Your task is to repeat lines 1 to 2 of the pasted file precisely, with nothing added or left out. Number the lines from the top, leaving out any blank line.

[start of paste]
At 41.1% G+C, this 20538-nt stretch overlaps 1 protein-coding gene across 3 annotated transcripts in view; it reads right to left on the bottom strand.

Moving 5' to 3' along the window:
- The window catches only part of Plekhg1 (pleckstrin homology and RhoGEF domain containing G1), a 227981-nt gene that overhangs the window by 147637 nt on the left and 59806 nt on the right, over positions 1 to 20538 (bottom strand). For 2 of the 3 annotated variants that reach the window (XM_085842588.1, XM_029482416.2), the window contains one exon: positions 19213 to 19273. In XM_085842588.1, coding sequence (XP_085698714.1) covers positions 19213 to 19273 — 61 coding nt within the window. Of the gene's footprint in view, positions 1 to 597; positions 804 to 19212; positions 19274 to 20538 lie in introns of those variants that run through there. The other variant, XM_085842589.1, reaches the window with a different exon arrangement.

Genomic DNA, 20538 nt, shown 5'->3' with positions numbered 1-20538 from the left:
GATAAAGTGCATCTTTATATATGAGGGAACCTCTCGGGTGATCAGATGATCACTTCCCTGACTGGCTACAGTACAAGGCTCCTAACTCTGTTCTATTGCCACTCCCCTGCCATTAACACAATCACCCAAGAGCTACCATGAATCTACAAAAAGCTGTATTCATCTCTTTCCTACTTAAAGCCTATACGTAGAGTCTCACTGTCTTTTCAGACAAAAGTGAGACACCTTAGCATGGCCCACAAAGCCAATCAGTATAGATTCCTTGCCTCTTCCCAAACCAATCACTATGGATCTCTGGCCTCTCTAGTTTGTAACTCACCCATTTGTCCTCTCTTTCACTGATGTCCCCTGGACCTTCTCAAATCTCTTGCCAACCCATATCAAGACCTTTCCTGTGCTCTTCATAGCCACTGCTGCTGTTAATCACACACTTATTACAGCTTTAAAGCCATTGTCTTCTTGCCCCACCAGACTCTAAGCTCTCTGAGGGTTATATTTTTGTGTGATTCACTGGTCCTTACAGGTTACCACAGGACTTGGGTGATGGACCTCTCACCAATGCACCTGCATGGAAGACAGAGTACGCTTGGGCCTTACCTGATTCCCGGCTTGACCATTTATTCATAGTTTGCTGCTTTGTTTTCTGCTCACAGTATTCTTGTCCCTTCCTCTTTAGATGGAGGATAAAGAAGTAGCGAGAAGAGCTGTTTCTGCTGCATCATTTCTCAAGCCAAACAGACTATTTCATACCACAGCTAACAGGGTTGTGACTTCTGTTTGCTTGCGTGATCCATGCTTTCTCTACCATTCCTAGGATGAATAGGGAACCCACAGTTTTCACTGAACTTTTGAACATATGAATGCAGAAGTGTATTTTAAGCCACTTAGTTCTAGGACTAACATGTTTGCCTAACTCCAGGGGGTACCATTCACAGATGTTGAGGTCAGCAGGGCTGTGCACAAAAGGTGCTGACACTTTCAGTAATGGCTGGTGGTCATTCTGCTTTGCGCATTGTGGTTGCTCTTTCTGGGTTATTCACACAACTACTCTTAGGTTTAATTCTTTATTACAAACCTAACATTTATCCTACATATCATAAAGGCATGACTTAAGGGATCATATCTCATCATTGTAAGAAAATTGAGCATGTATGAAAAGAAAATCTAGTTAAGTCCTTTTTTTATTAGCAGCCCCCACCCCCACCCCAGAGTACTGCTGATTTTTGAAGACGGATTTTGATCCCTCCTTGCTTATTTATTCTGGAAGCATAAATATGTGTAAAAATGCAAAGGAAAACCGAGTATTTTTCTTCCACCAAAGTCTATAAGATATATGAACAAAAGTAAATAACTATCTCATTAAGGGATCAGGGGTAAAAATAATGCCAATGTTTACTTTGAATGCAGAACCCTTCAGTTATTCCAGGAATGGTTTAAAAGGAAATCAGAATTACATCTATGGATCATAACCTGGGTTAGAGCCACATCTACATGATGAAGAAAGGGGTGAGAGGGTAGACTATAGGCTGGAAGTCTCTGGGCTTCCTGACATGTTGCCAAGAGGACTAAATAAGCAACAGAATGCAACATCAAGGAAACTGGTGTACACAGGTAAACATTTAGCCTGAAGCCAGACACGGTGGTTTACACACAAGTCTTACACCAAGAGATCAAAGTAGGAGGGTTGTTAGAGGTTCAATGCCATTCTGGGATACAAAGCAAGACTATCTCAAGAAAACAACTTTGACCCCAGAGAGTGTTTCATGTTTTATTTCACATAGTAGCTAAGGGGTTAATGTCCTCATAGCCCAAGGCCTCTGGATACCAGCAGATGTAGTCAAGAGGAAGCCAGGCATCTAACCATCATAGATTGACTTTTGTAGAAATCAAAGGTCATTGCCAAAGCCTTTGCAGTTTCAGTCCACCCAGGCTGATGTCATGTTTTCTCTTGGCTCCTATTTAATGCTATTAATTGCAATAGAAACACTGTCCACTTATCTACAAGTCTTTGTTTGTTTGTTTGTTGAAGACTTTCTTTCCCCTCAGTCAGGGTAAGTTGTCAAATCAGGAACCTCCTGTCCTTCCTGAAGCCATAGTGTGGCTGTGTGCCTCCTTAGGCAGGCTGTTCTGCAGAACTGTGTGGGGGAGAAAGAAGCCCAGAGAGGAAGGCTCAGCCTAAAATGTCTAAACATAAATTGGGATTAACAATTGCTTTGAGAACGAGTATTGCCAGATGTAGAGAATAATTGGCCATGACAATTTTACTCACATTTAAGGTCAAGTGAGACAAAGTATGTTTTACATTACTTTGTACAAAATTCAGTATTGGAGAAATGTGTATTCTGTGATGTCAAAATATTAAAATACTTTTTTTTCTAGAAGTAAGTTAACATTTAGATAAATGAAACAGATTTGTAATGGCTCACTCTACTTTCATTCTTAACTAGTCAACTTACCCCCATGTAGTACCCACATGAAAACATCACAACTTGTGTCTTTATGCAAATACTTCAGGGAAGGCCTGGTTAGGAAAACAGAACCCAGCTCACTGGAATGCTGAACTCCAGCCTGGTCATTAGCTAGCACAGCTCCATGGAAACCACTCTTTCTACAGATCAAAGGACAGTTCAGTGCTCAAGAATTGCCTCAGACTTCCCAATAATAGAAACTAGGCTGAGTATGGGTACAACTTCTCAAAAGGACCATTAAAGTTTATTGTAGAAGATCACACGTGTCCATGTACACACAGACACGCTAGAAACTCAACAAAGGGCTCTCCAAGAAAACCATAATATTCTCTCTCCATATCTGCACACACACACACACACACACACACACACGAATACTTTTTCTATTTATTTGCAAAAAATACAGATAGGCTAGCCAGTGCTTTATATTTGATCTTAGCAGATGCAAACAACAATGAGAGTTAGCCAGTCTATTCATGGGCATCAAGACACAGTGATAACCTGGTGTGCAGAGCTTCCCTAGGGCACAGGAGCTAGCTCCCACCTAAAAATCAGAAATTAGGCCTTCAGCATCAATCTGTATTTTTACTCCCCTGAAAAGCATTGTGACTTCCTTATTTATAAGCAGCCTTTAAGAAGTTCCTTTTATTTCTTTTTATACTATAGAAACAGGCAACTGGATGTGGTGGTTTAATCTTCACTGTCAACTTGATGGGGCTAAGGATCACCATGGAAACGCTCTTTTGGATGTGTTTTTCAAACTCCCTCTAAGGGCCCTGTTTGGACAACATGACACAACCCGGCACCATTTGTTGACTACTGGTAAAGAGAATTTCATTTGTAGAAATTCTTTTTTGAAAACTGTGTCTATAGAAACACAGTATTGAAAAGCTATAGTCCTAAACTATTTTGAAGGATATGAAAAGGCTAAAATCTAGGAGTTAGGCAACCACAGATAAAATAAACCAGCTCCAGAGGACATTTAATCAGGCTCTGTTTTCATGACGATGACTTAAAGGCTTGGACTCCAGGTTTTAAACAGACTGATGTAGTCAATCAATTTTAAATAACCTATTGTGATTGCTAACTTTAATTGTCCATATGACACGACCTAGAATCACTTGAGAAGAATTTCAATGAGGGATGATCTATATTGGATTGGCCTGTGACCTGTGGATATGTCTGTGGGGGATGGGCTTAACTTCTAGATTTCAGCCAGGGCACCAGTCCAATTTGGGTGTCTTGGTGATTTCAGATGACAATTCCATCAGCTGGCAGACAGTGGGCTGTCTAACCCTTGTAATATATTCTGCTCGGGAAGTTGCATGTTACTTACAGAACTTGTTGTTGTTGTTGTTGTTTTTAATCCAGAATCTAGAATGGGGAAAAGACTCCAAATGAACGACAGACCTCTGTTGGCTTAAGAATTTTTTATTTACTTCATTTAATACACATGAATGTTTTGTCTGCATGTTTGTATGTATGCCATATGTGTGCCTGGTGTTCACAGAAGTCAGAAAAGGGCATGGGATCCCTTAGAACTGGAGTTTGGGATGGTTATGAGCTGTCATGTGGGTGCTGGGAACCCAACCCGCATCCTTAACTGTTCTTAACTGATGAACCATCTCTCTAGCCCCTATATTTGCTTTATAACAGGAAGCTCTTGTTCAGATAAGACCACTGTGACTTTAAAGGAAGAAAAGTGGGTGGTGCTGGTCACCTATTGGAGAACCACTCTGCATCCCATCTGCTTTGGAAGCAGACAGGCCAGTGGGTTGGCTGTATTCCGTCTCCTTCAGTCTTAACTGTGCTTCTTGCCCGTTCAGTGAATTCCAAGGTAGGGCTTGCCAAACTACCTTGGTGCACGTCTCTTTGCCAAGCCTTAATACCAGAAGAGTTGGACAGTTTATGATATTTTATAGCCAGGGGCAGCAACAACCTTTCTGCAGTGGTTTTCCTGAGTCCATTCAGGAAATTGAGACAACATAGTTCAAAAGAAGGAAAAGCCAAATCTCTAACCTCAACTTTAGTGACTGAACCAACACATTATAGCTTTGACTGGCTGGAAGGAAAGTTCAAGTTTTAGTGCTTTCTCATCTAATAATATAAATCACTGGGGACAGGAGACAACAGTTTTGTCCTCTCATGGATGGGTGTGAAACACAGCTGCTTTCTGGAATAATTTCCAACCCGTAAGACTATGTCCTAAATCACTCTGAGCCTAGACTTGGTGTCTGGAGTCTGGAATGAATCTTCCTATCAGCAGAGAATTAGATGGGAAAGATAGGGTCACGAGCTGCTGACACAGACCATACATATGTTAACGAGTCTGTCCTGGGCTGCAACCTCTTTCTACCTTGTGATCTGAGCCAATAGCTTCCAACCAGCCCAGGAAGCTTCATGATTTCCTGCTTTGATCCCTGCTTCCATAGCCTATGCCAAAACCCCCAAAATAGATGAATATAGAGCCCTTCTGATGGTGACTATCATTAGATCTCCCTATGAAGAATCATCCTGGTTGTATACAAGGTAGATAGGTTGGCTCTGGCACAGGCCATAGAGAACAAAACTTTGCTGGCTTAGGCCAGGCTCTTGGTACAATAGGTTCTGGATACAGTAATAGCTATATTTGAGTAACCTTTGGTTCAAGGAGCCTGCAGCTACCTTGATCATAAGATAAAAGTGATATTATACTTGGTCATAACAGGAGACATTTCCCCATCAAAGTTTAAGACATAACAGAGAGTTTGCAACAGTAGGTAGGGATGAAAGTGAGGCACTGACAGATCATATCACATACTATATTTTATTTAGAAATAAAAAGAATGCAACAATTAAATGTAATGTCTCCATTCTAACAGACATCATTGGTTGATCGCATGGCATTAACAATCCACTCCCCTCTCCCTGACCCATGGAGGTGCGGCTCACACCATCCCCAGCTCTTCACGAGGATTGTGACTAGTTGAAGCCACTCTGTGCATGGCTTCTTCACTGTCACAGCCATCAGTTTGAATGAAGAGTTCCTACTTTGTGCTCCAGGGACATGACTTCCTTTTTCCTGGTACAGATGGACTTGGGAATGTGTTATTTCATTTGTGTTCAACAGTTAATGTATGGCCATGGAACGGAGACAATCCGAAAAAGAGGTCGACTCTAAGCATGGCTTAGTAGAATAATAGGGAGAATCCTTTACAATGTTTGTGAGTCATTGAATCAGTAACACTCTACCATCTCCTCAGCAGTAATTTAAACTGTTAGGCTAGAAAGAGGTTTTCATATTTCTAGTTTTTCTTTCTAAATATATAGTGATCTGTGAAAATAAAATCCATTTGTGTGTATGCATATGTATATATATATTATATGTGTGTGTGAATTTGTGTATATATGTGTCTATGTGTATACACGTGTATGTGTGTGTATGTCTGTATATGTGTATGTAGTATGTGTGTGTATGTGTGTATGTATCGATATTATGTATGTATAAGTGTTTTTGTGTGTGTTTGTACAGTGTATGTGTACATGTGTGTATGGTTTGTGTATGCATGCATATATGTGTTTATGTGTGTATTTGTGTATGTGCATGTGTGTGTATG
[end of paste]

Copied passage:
At 41.1% G+C, this 20538-nt stretch overlaps 1 protein-coding gene across 3 annotated transcripts in view; it reads right to left on the bottom strand.

Moving 5' to 3' along the window: